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Are Linux Drivers Rubbish & Is Linux Ready For Steam?

Free Software

Published on 06 June 2010 08:23 PM EDT
Written by Michael Larabel in Free Software
38 Comments

If you are looking for some lively forum threads to end out your weekend or some reading material as you enter the office on Monday, there's two particularly active forum threads this weekend. One thread begs that Linux is not ready for Steam (not the other way around) and the second thread is making claims that Linux drivers are rubbish.

The "Linux drivers are rubbish" claim boils down to the proprietary ATI Catalyst driver not supporting newer Linux kernels. This though isn't anything new that AMD is always late to the party in supporting new kernel and X.Org releases largely until new releases of Ubuntu (or other officially supported distributions) take advantage of the newer components. Though when it comes to newer kernel support for the Catalyst driver, often times that support can come via third-party patches if the needed change(s) fall within the firegl_public shim code that is distributed as source. For example, right now there are patches available that support up through the Linux 2.6.34 kernel even without official driver support from AMD. With regard to NVIDIA's binary driver supporting new versions of the X.Org Server / Linux Kernel faster, their graphics driver uses less of the existing X.Org/DRI infrastructure used by the open-source drivers with more common code that's shared between their drivers on different platforms, compared to AMD and their Catalyst Linux driver. This ongoing discussion can be found in this thread.

The other discussion that's been particularly interesting with Linux not being ready for Steam already has over 120 comments. This discussion started out as:
I think Valve should wait a year before porting Steam. The multimedia and audio frameworks and APIs on Linux are currently a mess. The APIs and frameworks need to be stablized before any sort of large scale professional game development can begin on Linux.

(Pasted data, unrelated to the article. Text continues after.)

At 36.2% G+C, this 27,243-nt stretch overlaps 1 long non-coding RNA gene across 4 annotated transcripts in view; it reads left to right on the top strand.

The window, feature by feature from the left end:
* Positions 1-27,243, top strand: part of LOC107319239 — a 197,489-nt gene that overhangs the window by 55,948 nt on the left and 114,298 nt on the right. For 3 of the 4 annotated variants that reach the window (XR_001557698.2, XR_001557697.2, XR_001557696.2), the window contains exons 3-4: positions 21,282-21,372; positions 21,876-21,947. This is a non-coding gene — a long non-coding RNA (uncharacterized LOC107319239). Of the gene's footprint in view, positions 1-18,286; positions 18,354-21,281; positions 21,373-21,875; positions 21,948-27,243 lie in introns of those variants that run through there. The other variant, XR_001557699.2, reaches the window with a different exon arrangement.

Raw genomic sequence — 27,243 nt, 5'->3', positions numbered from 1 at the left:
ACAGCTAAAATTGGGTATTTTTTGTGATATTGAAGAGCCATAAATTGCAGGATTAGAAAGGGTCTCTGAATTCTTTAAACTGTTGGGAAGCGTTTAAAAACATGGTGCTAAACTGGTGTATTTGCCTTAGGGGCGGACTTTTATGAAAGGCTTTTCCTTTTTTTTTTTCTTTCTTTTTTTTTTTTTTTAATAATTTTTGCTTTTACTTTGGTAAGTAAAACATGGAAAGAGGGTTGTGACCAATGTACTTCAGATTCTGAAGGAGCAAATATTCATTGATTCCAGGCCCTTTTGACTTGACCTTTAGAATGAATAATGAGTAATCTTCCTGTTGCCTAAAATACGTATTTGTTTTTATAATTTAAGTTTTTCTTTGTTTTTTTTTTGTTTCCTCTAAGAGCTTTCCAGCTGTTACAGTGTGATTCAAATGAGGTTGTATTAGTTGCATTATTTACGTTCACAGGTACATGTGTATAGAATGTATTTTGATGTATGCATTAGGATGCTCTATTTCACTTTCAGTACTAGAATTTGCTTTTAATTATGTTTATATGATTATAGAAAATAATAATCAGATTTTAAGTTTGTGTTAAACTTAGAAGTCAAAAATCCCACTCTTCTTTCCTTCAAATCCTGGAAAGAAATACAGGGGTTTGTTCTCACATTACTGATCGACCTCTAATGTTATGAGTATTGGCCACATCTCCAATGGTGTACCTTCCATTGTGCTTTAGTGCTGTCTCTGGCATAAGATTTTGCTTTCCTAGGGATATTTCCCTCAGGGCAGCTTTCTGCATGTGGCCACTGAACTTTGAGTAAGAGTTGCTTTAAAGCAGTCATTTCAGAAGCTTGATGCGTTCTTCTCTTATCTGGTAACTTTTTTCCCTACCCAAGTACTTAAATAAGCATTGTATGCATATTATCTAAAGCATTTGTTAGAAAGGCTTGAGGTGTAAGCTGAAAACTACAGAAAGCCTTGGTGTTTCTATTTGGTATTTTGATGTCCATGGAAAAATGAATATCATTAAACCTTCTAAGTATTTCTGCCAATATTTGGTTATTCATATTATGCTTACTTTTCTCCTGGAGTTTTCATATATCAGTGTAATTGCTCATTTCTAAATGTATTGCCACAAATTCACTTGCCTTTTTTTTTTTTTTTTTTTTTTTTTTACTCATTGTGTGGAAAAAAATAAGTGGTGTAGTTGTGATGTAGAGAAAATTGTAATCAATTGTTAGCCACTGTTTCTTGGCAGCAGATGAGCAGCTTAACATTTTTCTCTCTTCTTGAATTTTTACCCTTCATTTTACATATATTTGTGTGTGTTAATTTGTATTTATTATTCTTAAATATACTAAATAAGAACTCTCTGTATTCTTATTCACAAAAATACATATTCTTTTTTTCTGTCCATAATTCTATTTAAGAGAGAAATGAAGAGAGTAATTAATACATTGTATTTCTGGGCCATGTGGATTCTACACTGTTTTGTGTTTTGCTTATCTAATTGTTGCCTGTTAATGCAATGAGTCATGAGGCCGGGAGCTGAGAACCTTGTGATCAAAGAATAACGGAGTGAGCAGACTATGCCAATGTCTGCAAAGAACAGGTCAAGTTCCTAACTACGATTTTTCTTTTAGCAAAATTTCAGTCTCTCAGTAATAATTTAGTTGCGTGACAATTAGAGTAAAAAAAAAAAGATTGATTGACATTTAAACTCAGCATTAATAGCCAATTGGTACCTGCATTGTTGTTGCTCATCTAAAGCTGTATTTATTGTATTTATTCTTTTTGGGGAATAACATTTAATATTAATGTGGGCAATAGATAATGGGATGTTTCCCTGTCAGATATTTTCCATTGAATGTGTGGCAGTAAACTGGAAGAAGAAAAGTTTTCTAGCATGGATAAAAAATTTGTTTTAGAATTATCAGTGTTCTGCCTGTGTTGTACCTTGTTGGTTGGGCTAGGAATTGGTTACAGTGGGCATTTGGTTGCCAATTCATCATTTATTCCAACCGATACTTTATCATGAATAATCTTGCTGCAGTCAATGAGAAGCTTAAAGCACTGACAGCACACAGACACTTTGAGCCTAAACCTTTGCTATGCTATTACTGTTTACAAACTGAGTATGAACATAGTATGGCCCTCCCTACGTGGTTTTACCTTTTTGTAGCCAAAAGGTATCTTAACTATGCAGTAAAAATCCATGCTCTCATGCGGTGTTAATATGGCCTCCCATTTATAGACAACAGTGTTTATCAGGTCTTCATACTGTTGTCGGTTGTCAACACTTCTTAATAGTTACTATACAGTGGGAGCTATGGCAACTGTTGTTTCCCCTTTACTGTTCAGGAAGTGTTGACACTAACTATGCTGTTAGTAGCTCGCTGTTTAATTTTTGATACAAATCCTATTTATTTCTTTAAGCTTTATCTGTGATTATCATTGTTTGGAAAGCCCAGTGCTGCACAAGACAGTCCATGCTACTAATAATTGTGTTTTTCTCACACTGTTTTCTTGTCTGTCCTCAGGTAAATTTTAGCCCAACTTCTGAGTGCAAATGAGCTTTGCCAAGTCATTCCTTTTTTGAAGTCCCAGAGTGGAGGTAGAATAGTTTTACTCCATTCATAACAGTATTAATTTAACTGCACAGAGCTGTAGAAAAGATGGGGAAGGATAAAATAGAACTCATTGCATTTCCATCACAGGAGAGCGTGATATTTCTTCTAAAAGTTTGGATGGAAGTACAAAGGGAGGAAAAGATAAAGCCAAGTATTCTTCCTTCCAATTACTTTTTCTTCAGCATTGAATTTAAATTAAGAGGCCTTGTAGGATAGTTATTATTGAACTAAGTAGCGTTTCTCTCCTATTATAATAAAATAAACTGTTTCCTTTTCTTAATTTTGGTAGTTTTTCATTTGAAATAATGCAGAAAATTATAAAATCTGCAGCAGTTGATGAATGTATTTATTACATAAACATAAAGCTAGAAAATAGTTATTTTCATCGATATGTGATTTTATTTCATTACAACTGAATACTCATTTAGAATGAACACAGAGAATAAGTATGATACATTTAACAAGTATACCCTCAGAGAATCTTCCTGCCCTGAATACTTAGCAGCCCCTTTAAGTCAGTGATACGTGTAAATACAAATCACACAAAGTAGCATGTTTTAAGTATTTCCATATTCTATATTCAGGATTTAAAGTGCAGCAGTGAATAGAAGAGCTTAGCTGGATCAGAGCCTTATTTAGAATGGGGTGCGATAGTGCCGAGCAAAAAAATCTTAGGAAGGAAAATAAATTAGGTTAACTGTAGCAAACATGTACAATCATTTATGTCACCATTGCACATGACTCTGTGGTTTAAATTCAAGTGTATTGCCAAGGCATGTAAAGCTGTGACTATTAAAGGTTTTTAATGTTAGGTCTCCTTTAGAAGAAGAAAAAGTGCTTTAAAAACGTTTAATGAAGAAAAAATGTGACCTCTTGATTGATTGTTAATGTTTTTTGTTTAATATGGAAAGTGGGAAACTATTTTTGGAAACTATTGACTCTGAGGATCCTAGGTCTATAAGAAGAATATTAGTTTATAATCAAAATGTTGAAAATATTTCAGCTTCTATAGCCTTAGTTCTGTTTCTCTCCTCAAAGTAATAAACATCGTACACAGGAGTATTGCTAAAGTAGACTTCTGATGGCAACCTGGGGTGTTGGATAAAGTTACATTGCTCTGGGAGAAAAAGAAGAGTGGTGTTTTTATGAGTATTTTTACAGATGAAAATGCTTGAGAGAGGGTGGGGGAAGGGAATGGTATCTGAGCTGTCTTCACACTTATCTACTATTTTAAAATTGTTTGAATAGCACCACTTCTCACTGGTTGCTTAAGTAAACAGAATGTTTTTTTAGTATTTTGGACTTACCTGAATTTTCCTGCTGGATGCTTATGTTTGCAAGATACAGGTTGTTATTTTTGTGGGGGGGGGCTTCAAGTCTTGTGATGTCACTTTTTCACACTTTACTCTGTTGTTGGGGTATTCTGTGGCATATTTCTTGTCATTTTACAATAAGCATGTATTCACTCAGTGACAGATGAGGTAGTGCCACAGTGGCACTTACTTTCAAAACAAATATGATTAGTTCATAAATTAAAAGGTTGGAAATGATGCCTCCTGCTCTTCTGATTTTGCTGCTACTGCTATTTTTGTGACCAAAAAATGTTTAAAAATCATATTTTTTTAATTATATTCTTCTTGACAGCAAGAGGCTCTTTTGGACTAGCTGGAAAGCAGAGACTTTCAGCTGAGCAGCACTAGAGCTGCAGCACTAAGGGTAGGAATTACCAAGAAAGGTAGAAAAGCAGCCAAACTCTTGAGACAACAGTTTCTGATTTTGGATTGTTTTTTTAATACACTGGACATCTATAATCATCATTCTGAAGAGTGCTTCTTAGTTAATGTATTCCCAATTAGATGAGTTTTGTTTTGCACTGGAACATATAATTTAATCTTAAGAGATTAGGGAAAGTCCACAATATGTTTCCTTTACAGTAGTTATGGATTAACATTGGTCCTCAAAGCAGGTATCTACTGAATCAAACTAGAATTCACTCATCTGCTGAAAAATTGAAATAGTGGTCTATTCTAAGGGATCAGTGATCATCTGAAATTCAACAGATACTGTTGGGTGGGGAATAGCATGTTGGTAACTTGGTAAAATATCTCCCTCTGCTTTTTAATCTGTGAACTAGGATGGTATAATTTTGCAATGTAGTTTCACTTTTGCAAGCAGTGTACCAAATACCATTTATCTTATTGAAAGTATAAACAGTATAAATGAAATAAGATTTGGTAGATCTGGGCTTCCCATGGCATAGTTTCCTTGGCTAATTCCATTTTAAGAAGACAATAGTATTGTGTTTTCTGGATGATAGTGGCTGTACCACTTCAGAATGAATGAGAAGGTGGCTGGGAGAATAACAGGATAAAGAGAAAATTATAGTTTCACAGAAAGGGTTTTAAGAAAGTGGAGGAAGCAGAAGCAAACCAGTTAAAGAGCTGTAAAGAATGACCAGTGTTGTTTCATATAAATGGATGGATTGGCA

If Value ports Steam to Linux in its current state, I'm afraid it will become unprofitable and they'll quickly abandon it. If that happened, there would be virtually no professional Linux games for years.

Linux needs to be ready before we fall under the spotlight.

Comments include different opinions and experiences on PulseAudio, GStreamer, ALSA, and SDL. This very heated and lively discussion can be found here. Though having already confirmed Steam and the Source Engine are coming to Linux via our sources, don't expect any delays like this over any Linux audio framework. While the status quo may not be ideal, this hasn't stopped other game companies like id Software from bringing their titles to Linux in the past.

Besides these other two discussions, there are many other active threads within the Phoronix Forums that you can talk about.

About The Author
Michael Larabel is the principal author of Phoronix.com and founded the web-site in 2004 with a focus on enriching the Linux hardware experience and being the largest web-site devoted to Linux hardware reviews, particularly for products relevant to Linux gamers and enthusiasts but also commonly reviewing servers/workstations and embedded Linux devices. Michael has written more than 10,000 articles covering the state of Linux hardware support, Linux performance, graphics hardware drivers, and other topics. Michael is also the lead developer of the Phoronix Test Suite, Phoromatic, and OpenBenchmarking.org automated testing software. He can be followed via and or contacted via .
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